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Tuesday, July 12, 2011

Provocative Bible Verses: Judge Not Lest You Be Judged

I read this article years ago, and following it's comments, recently came back with one comment which gave a very good insight, would like to share with all of you. Here is the original article then followed by the comment that I mentioned.

Provocative Bible Verses: Judge Not Lest You Be Judged

Posted: April 6, 2009 by Dan Lacich in forgivenessloving your neighborUncategorized
It may be the most often quoted and yet most misunderstood verse in the whole Bible. People who have never even cracked open a Bible have heard and quoted this verse. “Do not judge so that you will not be judged” Matthew 7:1
Usually that verse is used like a hammer to immediately stop any discussion about the rightness or wrongness of a persons behavior. Almost invariably if someone claims that a certain action or behavior is wrong, someone will say, “But Jesus said we are not to judge anyone”. The clear implication is that we can never say if some behavior is sin or not because we are not to judge. Sometimes these words are shouted out in anger and rage, “You can’t judge me!”.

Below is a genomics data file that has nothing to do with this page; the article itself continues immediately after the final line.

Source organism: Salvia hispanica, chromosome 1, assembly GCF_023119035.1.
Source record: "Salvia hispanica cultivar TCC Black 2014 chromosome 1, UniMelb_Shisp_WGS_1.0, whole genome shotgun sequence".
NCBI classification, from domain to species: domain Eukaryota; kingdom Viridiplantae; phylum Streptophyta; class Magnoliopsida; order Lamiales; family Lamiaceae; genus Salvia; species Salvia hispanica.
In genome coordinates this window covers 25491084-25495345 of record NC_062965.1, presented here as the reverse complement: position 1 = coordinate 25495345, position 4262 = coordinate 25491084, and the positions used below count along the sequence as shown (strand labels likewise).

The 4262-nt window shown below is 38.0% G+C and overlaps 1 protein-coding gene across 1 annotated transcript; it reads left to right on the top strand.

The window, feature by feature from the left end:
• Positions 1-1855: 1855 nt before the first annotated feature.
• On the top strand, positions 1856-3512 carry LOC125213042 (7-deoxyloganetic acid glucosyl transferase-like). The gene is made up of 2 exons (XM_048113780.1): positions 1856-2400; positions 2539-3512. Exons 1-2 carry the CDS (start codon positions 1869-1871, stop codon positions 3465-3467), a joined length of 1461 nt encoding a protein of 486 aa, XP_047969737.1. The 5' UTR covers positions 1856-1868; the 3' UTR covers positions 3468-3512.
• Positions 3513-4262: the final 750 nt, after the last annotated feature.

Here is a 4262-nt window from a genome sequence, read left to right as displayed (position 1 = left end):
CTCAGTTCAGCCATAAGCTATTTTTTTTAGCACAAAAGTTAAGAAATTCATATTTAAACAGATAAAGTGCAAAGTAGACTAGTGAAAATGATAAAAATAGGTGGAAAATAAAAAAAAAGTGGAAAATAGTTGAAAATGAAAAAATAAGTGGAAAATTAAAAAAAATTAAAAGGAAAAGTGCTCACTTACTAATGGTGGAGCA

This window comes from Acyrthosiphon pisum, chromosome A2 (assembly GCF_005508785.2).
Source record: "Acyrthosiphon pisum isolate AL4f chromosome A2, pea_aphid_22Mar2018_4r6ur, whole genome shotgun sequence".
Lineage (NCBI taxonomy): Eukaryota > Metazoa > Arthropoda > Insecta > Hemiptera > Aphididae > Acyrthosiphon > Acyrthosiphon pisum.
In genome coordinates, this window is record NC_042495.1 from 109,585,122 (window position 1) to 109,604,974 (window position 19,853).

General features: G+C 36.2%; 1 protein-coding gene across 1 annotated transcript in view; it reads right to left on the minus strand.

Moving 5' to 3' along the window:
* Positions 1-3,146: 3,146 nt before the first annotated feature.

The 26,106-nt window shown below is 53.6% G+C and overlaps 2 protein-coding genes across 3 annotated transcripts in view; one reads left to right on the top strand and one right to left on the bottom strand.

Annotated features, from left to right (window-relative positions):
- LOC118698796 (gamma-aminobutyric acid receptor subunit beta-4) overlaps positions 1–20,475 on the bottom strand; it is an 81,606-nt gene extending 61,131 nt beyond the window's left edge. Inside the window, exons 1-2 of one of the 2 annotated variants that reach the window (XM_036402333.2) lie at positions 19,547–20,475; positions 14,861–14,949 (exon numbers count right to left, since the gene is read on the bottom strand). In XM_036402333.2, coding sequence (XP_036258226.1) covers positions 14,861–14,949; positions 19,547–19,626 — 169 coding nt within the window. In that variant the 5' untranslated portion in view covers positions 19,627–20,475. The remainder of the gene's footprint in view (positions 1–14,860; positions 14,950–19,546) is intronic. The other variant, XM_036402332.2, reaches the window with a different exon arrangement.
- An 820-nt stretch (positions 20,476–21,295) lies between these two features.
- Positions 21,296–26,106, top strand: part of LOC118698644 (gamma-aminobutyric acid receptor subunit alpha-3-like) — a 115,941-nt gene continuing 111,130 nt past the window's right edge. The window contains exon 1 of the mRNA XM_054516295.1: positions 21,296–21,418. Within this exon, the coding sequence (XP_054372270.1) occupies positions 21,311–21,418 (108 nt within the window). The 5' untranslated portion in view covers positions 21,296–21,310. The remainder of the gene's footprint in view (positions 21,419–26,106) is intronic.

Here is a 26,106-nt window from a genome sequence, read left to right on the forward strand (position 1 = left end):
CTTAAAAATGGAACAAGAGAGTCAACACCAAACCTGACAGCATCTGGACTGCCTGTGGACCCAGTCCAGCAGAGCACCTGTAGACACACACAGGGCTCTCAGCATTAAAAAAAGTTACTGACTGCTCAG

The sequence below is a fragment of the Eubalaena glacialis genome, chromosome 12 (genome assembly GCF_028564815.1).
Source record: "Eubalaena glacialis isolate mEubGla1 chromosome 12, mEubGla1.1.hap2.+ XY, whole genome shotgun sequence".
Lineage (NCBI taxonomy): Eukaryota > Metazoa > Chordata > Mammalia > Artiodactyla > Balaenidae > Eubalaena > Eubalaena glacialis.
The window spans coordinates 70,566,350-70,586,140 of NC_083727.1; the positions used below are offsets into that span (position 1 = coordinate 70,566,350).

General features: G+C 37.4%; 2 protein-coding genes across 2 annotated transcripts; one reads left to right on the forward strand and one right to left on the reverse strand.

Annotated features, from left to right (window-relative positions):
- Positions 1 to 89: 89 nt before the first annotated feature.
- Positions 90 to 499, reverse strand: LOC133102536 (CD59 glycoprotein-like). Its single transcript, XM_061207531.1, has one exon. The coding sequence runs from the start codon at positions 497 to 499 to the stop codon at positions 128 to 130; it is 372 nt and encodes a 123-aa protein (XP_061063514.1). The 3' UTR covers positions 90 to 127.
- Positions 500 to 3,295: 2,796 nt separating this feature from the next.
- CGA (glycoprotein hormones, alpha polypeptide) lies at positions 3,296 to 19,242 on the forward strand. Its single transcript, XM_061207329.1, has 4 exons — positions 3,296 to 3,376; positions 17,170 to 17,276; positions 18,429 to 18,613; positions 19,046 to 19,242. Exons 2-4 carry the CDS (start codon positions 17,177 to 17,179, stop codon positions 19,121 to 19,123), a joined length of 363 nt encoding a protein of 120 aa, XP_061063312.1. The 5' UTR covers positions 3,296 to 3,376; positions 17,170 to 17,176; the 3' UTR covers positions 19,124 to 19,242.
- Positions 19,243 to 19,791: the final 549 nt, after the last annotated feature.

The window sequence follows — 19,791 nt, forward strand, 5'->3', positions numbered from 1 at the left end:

What is possibly more amazing than the fact that so many people quote this verse and the concept of not judging, is that so many people could get the real meaning so completely wrong. This is especially true since the context makes it clear what Jesus meant by these words. When Jesus said that we should not judge unless we be judged also, he was not saying that we are to never judge if behavior is sin or not. What he was doing was giving us a caution to make sure that we are willing to be judged by the same standard of judgment. This verse is not a warning against judging an action. It is a warning against self deception and hypocrisy.